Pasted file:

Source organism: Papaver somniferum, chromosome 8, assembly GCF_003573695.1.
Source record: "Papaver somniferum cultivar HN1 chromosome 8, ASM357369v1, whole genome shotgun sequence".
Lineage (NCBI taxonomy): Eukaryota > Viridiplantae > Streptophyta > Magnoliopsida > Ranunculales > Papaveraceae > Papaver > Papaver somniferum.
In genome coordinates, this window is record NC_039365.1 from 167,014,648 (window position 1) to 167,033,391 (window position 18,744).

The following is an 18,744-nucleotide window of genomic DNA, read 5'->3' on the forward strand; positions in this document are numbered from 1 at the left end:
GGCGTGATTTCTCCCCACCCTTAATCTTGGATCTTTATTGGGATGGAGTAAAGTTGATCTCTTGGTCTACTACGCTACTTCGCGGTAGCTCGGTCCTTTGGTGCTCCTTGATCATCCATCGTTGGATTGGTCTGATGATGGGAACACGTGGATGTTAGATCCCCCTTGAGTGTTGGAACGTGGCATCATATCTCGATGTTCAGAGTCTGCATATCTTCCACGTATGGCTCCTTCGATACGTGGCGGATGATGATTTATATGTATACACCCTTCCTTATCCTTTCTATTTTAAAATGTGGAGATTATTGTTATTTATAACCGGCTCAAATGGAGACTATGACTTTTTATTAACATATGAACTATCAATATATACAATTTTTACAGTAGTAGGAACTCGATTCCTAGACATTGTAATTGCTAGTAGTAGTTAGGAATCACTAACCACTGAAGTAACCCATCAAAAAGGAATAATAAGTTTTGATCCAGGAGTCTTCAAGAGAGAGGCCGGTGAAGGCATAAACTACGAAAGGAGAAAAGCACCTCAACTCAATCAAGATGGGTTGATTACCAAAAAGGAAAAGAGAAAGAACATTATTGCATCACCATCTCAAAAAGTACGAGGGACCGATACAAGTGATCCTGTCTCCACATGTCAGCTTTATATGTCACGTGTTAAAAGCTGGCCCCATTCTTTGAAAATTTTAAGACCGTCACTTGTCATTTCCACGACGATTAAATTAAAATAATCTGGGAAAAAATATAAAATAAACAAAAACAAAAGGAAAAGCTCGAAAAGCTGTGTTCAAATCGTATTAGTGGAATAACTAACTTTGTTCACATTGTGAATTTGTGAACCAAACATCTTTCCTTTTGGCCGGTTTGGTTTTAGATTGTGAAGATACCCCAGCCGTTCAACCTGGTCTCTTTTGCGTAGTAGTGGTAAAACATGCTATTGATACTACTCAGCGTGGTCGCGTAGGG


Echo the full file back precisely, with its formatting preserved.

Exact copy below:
Source organism: Papaver somniferum, chromosome 8, assembly GCF_003573695.1.
Source record: "Papaver somniferum cultivar HN1 chromosome 8, ASM357369v1, whole genome shotgun sequence".
Lineage (NCBI taxonomy): Eukaryota > Viridiplantae > Streptophyta > Magnoliopsida > Ranunculales > Papaveraceae > Papaver > Papaver somniferum.
In genome coordinates, this window is record NC_039365.1 from 167,014,648 (window position 1) to 167,033,391 (window position 18,744).

The following is an 18,744-nucleotide window of genomic DNA, read 5'->3' on the forward strand; positions in this document are numbered from 1 at the left end:
GGCGTGATTTCTCCCCACCCTTAATCTTGGATCTTTATTGGGATGGAGTAAAGTTGATCTCTTGGTCTACTACGCTACTTCGCGGTAGCTCGGTCCTTTGGTGCTCCTTGATCATCCATCGTTGGATTGGTCTGATGATGGGAACACGTGGATGTTAGATCCCCCTTGAGTGTTGGAACGTGGCATCATATCTCGATGTTCAGAGTCTGCATATCTTCCACGTATGGCTCCTTCGATACGTGGCGGATGATGATTTATATGTATACACCCTTCCTTATCCTTTCTATTTTAAAATGTGGAGATTATTGTTATTTATAACCGGCTCAAATGGAGACTATGACTTTTTATTAACATATGAACTATCAATATATACAATTTTTACAGTAGTAGGAACTCGATTCCTAGACATTGTAATTGCTAGTAGTAGTTAGGAATCACTAACCACTGAAGTAACCCATCAAAAAGGAATAATAAGTTTTGATCCAGGAGTCTTCAAGAGAGAGGCCGGTGAAGGCATAAACTACGAAAGGAGAAAAGCACCTCAACTCAATCAAGATGGGTTGATTACCAAAAAGGAAAAGAGAAAGAACATTATTGCATCACCATCTCAAAAAGTACGAGGGACCGATACAAGTGATCCTGTCTCCACATGTCAGCTTTATATGTCACGTGTTAAAAGCTGGCCCCATTCTTTGAAAATTTTAAGACCGTCACTTGTCATTTCCACGACGATTAAATTAAAATAATCTGGGAAAAAATATAAAATAAACAAAAACAAAAGGAAAAGCTCGAAAAGCTGTGTTCAAATCGTATTAGTGGAATAACTAACTTTGTTCACATTGTGAATTTGTGAACCAAACATCTTTCCTTTTGGCCGGTTTGGTTTTAGATTGTGAAGATACCCCAGCCGTTCAACCTGGTCTCTTTTGCGTAGTAGTGGTAAAACATGCTATTGATACTACTCAGCGTGGTCGCGTAGGG